TURN AROUND, LOOK AT ME
 
by Ken Shane
 

 
 
It was another golden day in an already golden summer. 1968 is most often remembered as a year of tremendous strife and violence, but I remember it as the most exciting time of my life. I sometimes feel that no matter what happens now, the best times are behind me. I think of the proverb that suggests that it is a curse to live in interesting times. I know exactly what that means now, although I didn't then.
 
Violence had been close at hand for me that summer. I had narrowly escaped a beating at the hands of a gang of ducky boys who were bent on what may have been mistaken vengeance, but was probably merely blood sport. At the same time the infuriating scenes from Chicago filled the tv screens at night. The whole world's watching indeed. I thought I had never seen anything so courageous and moving. How I longed to be there with them, even at the cost of a split skull, or a night in the Cook County jail.
 
But I had a job to do. I was needed elsewhere. Without me, the summer people that filled the Raleigh Avenue beach in Atlantic City would have had to sit directly on the sand, with only a towel or blanket separating them from the terrible discomfort of actually touching the grainy menace. And the down-for-the-day Philadelphians, how would they have survived the killing rays of the sun without the circle of shade that my umbrellas provided? Yes, I had an awesome responsibility. No wonder Benjamin was willing to pay me the mesmerizing sum of $25 a week for my season of renting comfort to the masses.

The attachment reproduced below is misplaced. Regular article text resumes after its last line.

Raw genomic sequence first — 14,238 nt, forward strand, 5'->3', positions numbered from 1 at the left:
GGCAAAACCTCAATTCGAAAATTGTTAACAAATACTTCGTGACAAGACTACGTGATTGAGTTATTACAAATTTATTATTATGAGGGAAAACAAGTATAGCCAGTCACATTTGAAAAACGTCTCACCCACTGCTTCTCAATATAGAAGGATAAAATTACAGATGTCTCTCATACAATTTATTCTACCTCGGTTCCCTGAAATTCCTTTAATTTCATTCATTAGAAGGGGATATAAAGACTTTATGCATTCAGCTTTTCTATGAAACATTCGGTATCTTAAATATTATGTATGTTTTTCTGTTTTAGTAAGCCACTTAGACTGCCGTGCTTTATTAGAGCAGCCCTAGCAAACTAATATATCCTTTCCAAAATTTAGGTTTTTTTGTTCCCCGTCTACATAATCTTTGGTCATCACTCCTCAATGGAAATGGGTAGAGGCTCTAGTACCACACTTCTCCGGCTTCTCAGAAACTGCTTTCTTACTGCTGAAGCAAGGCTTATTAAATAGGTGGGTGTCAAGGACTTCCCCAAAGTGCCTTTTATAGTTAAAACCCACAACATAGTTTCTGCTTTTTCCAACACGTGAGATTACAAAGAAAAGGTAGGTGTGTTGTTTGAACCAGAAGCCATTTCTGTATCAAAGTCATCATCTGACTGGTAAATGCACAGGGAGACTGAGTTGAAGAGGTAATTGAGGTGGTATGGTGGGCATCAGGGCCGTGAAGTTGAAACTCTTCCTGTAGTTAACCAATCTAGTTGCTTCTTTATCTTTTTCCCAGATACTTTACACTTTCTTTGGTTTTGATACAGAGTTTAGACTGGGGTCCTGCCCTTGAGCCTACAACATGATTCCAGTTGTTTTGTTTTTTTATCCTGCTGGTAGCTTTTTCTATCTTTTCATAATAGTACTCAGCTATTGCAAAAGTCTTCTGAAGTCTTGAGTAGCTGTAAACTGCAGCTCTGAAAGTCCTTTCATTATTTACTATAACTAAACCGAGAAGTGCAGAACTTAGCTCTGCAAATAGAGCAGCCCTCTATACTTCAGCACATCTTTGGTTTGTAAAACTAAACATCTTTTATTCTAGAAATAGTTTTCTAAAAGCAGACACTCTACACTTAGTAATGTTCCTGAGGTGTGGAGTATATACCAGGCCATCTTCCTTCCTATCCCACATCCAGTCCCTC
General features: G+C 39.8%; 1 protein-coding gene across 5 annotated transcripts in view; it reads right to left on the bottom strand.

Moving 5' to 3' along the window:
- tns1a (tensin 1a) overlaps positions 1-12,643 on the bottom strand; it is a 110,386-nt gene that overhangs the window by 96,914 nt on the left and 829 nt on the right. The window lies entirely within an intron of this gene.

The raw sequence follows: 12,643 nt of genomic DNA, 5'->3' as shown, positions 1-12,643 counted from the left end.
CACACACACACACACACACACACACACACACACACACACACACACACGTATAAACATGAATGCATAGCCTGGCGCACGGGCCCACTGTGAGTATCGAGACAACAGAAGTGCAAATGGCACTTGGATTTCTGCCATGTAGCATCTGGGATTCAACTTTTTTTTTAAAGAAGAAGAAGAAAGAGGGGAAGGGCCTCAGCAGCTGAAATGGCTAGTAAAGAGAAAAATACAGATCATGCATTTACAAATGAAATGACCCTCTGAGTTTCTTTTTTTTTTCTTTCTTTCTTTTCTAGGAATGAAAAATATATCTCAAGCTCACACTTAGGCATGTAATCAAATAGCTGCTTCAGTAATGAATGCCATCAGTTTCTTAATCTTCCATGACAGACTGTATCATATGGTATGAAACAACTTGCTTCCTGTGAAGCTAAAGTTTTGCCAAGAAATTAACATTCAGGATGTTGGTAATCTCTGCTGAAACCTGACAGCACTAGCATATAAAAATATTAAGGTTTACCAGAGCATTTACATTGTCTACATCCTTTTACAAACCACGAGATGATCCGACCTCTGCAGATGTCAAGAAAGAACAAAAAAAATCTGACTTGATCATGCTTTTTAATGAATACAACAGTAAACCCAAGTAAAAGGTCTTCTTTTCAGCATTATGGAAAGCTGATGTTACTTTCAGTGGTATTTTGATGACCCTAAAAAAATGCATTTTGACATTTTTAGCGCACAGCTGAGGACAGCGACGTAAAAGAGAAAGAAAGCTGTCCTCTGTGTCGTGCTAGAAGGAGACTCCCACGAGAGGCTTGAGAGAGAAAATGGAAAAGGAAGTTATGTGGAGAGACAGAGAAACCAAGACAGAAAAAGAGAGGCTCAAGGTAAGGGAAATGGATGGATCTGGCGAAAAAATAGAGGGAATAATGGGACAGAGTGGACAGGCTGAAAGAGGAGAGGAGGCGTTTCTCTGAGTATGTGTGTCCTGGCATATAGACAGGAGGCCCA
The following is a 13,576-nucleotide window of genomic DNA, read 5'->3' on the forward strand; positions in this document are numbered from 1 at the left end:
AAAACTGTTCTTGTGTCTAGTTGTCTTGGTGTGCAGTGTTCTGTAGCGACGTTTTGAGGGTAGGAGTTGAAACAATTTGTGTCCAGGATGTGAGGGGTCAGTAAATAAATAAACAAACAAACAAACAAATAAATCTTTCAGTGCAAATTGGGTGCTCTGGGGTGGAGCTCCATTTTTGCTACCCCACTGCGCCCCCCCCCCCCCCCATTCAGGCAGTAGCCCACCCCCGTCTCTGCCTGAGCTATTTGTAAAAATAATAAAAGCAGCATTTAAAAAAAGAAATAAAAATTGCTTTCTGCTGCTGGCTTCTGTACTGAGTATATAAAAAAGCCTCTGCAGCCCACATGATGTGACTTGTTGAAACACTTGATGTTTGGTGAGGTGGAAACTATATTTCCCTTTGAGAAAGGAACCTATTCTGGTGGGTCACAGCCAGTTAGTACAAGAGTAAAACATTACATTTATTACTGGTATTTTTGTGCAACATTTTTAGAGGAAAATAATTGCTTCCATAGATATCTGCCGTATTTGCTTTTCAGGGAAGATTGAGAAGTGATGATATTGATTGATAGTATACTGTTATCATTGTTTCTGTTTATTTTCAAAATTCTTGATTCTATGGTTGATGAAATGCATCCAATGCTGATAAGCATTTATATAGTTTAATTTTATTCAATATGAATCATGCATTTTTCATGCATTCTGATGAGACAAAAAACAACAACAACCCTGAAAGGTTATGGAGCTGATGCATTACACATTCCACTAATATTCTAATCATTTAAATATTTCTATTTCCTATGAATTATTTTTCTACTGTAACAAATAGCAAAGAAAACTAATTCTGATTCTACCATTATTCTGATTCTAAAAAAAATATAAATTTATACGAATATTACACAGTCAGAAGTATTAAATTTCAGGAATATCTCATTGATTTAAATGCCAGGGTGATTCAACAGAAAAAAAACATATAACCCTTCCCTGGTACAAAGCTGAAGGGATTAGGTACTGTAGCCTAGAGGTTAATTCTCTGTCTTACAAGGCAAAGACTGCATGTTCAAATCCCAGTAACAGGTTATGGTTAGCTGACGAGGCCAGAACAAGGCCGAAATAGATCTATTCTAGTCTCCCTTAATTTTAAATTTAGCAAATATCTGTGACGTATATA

My parents said that I had to have a job if I was going to stay for the whole summer, and it was, after all, a job, despite the compensation of $25.00 per week, which amounted to a little more than $3.50 per day. Have I mentioned that it was a seven-day week, with no holidays or sick days or personal days or vacation days? It was every day. A job like this needed some perks.
 
I rented chairs and umbrellas, seasonal or daily. I set up for the regulars in the morning, rented to the dailies throughout the day, and broke it all down every evening. In between, the time was mine. I was tan, I was lean, I was seventeen.
 

***********